A successful promotional campaign today should include Influencer Marketing as a strategy, but it’s important brands don’t get too locked into the details of how these partnerships should play out. Companies need to use influencers to sell products and services to a larger target audience, but there are some changes coming to the model that are as much caused by influencers’ need for more money as they are by consumers’ motivation for purchasing. What does this mean for the future of Influencer Marketing?
Right now, the state of Influencer Marketing can be looked at in terms of the statistics surrounding the strategy. An extraordinary 73% of marketers report allocating a budget for Influencer Marketing. It’s a fact that 71% of buyers are more likely to make a purchase based on a reference they came across on social media. Subscribers on YouTube trust the opinions of influencers more than they trust traditional celebrities.
This moment is a perfect one to take the Influencer Marketing ride everyone else seems to be taking. But the inevitable twists and turns that lie down the road mean brands have to hang on and be flexible.
A Shift to Long-Term Partnerships
When influencers become confident they can sell a product or service, and when brands take note of influencers’ significant impact on buyers, loyalty often comes into question. We’re seeing more influencers jump from brand to brand, looking for the biggest payout.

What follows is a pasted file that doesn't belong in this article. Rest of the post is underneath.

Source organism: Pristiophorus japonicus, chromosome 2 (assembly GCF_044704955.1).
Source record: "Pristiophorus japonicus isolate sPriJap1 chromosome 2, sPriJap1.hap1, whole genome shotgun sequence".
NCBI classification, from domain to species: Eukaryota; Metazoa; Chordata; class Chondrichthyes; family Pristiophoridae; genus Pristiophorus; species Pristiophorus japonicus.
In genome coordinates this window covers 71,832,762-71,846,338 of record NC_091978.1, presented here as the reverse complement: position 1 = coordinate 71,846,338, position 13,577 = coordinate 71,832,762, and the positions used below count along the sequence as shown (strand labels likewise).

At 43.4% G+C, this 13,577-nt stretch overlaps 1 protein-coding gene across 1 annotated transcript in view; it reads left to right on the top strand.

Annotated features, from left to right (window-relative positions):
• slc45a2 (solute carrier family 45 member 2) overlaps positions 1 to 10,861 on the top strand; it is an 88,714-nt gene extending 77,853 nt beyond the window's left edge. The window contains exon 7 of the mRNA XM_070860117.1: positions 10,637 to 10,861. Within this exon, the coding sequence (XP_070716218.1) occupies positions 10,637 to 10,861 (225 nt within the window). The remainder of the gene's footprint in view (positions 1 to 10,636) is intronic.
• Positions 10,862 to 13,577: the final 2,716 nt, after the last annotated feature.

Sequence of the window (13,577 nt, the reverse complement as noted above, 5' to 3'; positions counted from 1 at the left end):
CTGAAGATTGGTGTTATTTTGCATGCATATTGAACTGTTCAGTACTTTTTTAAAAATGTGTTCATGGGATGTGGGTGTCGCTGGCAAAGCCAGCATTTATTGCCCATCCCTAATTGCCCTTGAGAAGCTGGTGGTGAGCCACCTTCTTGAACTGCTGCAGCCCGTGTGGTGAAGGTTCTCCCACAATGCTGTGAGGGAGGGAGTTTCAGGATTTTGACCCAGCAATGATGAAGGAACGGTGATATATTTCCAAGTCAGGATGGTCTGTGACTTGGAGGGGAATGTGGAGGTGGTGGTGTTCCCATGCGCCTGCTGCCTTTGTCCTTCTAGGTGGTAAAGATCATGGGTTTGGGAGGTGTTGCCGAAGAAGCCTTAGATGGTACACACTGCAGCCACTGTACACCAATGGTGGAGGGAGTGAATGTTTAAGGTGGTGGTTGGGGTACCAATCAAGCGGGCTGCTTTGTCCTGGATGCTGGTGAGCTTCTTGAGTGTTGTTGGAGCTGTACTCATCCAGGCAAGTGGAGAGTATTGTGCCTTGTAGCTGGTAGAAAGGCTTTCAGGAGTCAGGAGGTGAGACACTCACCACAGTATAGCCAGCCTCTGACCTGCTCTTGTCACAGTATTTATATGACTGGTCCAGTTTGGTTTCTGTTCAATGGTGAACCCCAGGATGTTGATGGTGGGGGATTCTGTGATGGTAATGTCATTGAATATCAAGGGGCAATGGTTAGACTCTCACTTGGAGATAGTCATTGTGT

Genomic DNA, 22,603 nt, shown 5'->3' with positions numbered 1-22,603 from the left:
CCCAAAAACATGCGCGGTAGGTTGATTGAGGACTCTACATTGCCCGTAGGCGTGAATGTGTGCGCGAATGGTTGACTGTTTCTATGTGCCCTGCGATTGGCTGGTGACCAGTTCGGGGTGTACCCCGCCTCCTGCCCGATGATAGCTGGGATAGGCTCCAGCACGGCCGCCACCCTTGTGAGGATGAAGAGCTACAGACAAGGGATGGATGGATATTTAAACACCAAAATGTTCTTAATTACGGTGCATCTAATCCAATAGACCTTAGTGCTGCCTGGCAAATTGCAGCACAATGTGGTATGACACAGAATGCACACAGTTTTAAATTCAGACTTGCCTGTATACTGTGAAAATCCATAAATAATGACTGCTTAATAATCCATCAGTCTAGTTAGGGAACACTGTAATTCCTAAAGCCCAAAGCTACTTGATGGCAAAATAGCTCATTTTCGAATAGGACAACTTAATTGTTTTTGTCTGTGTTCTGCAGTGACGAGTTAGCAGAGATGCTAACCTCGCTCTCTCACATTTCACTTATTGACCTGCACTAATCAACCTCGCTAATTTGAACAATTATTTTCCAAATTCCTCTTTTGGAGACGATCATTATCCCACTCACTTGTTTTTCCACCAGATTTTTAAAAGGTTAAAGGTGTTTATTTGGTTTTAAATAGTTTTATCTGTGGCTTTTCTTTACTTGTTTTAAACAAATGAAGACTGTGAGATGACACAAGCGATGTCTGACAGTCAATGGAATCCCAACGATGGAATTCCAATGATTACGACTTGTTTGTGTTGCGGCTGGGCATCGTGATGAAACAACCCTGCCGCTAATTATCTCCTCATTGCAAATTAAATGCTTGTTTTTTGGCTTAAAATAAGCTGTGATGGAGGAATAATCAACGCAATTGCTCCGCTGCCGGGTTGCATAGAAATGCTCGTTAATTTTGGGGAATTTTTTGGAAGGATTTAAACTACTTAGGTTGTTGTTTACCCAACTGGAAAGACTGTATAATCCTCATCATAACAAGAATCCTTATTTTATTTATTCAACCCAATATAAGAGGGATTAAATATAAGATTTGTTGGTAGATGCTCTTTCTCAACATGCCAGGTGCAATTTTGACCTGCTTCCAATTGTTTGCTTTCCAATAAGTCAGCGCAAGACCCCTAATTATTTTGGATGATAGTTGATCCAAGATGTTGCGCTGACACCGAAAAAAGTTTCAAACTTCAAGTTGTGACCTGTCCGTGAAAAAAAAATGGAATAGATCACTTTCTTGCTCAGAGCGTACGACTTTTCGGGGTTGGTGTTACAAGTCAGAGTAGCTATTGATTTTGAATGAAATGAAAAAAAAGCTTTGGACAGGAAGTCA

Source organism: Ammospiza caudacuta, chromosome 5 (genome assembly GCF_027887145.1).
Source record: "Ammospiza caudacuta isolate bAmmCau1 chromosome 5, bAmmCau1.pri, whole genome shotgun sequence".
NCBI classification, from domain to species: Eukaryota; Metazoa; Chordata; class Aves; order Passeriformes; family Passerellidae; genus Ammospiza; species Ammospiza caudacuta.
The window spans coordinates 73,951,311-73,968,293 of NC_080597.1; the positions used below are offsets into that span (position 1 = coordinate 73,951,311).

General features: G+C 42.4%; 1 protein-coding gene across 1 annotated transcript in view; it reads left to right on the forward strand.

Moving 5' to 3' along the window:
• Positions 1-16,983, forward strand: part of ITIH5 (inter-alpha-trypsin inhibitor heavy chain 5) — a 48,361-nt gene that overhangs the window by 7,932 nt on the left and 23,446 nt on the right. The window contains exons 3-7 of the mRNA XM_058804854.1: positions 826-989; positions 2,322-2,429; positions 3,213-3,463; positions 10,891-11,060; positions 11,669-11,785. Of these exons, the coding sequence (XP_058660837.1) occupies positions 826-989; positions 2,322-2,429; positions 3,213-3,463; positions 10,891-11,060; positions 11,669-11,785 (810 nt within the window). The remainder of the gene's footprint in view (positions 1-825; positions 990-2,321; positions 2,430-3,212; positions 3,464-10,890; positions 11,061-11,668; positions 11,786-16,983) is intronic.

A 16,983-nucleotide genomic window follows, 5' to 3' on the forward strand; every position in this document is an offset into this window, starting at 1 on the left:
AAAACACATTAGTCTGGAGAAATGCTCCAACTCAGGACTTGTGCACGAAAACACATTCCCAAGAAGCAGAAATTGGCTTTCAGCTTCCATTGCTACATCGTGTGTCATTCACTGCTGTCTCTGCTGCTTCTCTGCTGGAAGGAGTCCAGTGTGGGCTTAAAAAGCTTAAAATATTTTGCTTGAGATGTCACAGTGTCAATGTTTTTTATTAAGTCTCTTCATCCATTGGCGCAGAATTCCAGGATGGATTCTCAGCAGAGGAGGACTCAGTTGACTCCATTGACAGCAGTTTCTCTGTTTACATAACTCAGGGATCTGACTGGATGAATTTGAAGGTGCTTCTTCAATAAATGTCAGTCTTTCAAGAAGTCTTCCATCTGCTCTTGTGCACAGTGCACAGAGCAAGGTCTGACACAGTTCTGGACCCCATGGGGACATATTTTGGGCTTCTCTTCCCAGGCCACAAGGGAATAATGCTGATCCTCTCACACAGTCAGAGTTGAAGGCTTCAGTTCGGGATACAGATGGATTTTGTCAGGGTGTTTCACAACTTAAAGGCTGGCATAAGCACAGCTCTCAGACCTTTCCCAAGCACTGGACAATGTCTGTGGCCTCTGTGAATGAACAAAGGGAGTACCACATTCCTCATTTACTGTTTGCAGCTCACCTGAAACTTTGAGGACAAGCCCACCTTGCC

Companies are getting wiser and locking influencers into big-dollar, long-term contracts with no-complete clauses, in hopes of gaining exclusivity.
It used to be the norm that a brand would have relationships with 1 or 2 influencers, each with more than 1 million followers. The emerging trend today is to have partnerships with 20 to 30 micro-influencers who have smaller, but highly engaged, followers. This change in Influencer Marketing strategy had to take place, as brands were looking to capture the same talent in typically small pools.
With only a limited amount of influencers to go around in sometimes-huge industries like travel, it makes sense to tap into the ocean of micro-influencers who still have pull over target buyers and who are thrilled to make connections for a lot less cash.
Authentic Partnerships to Build Brand Trust
Because the consumer is getting more savvy and capable of learning the truth behind a brand, it’s unwise for companies and influencers to mislead about their affection for each other. Authenticity, or lack thereof, is evident when looking at social media profiles and other online content.
Choosing influencers who truly have an interest in your company, what it sells and what it stands for, is the best route to go looking forward. In that same regard, influencers should be working with brands that represent the lifestyle and values they’re communicating with their followers. Ultimately, buyers will be able sniff out any hint of pay-to-play deals, and a lack of authenticity will make for nothing but sour relationships.
Whether you’re new to Influencer Marketing or want to stay on top of the changes that are sure to come to the strategy, Galileo Tech Media can steer you toward the best path for success. Contact us and let’s talk about the future of Influencer Marketing as it directly relates to your brand’s business goals.